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If you are the surviving spouse of a deceased retiree, recurring monthly payments may be made to you if your spouse elected a reduced annuity to provide the benefit. To qualify for the monthly benefit, you must have been married to the retiree for at least nine months. A survivor annuity may still be payable if the retiree's death occurred before nine months if the death was accidental or there was a child born of your marriage to the retiree.
A court order awarding a former spouse a survivor annuity may prevent us from paying you the portion of the annuity awarded under the court order. However, if otherwise eligible, you may receive the complete annuity if the former spouse loses eligibility for benefits.
Read about survivor benefit elections.
If no survivor annuity is payable upon the retiree's death, any remaining portion, representing either the remaining annuity and/or retirement contributions not paid to the retiree, is payable to the person(s) eligible under the order of precedence.
See how the amount of the monthly survivor benefit is determined.
You should review your Official Personnel Folder (OPF) to make sure that there is verification of all of your military and civilian service. If any of the records are missing, your employer should help you document the service and obtain any missing records.
If you have civilian service for which you must pay retirement contributions or repay a refund of contributions, your employer should tell you about what impact payment or non-payment has on your eligibility and the amount of your retirement benefit.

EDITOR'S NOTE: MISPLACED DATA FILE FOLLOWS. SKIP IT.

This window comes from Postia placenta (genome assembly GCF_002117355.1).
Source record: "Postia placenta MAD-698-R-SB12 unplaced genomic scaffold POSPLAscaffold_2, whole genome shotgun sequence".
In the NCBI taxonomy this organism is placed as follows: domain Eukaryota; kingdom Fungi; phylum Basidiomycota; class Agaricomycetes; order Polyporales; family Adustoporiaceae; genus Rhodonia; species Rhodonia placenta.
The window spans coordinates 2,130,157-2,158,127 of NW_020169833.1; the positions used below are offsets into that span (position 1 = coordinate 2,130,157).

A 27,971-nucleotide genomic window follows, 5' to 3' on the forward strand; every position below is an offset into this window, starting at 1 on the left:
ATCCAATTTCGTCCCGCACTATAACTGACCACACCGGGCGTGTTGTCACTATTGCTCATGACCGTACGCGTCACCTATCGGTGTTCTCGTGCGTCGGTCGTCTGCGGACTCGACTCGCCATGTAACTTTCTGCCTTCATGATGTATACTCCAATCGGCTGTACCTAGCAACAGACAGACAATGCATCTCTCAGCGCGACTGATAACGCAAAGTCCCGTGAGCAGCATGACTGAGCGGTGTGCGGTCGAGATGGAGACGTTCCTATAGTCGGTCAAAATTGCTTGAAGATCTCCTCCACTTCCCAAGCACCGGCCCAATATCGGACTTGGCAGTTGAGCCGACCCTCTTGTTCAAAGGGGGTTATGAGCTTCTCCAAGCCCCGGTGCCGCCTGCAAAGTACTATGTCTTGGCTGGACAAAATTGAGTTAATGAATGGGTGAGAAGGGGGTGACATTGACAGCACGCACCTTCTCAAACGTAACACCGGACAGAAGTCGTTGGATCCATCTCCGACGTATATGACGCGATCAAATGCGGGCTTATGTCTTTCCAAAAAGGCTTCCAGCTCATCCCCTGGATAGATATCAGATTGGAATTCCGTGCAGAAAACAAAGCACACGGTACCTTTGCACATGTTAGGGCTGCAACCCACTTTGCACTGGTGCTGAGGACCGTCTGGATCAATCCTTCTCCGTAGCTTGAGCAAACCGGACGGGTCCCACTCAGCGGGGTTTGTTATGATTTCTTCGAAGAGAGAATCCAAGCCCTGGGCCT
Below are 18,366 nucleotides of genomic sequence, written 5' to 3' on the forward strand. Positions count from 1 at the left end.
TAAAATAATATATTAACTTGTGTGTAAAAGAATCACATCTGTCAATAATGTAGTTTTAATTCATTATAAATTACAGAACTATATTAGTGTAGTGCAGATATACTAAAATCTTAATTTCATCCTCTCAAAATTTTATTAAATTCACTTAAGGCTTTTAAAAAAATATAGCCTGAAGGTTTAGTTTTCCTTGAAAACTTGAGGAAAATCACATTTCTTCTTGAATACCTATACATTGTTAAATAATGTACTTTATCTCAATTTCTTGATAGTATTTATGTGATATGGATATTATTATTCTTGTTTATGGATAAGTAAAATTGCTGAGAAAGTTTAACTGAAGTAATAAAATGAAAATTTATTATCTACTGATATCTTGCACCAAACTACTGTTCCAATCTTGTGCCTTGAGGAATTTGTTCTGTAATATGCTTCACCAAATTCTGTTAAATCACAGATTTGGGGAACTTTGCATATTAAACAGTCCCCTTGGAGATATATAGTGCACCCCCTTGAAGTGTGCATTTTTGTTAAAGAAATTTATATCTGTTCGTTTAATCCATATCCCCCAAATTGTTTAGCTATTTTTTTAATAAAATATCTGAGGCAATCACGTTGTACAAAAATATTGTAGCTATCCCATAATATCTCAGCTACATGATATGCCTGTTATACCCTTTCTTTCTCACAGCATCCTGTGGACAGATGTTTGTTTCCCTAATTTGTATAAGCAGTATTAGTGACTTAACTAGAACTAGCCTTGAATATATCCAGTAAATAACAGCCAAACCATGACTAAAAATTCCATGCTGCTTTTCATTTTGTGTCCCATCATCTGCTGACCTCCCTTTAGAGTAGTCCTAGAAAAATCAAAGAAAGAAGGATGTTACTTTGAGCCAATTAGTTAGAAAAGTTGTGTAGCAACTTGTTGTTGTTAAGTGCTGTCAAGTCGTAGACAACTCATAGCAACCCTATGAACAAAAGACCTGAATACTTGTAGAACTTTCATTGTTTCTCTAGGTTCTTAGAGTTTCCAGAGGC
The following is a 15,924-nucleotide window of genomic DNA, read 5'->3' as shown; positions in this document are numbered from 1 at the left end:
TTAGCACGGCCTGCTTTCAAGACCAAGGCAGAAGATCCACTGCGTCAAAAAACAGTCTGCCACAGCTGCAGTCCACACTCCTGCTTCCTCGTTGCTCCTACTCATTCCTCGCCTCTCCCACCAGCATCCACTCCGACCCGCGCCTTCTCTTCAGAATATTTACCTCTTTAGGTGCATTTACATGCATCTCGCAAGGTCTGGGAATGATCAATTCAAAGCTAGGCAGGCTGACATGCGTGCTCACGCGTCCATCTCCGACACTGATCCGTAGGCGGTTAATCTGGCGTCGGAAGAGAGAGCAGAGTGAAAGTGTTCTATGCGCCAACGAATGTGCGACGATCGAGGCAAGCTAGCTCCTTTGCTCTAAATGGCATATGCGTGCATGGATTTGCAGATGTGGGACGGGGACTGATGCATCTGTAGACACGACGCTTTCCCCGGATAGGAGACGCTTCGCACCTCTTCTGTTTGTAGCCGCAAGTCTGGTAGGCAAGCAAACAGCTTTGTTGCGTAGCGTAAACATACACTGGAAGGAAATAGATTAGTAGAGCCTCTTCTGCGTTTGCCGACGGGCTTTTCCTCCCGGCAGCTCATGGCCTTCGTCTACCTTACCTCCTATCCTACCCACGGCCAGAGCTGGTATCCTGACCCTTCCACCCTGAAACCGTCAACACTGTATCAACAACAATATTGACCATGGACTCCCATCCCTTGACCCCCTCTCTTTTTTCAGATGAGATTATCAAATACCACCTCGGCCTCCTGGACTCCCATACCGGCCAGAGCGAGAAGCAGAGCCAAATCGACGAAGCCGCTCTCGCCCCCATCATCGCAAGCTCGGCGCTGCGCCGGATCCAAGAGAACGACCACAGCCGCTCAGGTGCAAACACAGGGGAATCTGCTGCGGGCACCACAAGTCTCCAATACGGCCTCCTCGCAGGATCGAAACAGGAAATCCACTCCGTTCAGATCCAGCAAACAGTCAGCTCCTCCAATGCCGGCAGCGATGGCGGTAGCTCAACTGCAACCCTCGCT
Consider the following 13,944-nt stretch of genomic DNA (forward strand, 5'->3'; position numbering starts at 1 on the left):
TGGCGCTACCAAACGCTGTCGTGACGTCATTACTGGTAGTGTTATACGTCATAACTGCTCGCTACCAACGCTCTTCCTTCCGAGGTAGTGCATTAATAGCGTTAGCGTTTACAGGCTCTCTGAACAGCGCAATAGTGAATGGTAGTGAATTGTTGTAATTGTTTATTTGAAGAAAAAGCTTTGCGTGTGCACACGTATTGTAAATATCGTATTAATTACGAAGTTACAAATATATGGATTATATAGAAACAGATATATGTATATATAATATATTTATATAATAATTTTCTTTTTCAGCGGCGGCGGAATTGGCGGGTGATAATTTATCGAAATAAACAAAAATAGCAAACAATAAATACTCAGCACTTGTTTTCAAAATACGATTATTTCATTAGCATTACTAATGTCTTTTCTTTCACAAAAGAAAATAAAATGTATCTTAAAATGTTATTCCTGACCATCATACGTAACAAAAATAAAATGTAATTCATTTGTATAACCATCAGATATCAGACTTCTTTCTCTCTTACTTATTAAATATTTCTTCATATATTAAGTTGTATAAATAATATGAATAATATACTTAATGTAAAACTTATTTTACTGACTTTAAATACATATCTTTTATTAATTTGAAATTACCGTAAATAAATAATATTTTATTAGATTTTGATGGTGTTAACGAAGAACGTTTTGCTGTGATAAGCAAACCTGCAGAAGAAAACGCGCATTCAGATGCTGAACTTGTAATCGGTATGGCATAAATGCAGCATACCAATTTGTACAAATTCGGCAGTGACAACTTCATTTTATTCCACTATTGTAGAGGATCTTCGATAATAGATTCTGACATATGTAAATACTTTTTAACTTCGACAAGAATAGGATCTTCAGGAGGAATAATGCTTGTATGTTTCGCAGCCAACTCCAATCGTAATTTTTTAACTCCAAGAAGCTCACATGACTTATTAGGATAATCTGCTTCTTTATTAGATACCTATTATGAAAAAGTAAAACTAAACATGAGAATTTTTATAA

If you owe a payment to receive credit for military service you performed after 1956, you must make that payment before you retire. If you are receiving military retired pay, you should discuss whether or not you must waive the retired pay with the personnel officer at your agency.
Your personnel officer can also tell you about receiving credit in your annuity computation for various types of service and about the payments described above, as well as help you with service documentation.
To understand the concept of Phased Retirement, consider two half-time employees who fill one full-time job. Employee one retires while employee two continues working. Employee one receives an annuity based on half-time employment, and employee two continues to work half-time for half-pay. Eventually, employee two retires, and receives an annuity based upon half-time service, including credit for the time worked after employee one retired. Now assume that employee one and employee two are the same person. That is in essence how Phased Retirement operates.
While there are additional computational details, these are the basics. At entry into Phased Retirement, the employee’s annuity will be completed as if fully retired and then divided by two. That annuity would be paid while the individual worked a half time schedule receiving half pay.
When the Phased Retiree fully retires, there will be a computation of the annuity that would be payable if the employee had been employed full time and then divided by two prior to adjustment for survivor benefits. That amount would then be added to the original Phased Retirement Annuity, and that combined amount would then provide the basis for survivor annuity adjustment and benefits.
The individual’s income during partial and full retirement appropriately reflects the individual’s situation. During the partial retirement period, the income will be between full retirement and full employment, and the Phased Retiree would be increasing their lifetime retirement income. At the time of full retirement, the individual would be appropriately compensated for the value of both full-time and part-time service, with an annuity greater than if they had fully retired at the time of transition to Phased Retirement, but less than if the individual had continued employment on a full-time basis during the period of Phased Retirement.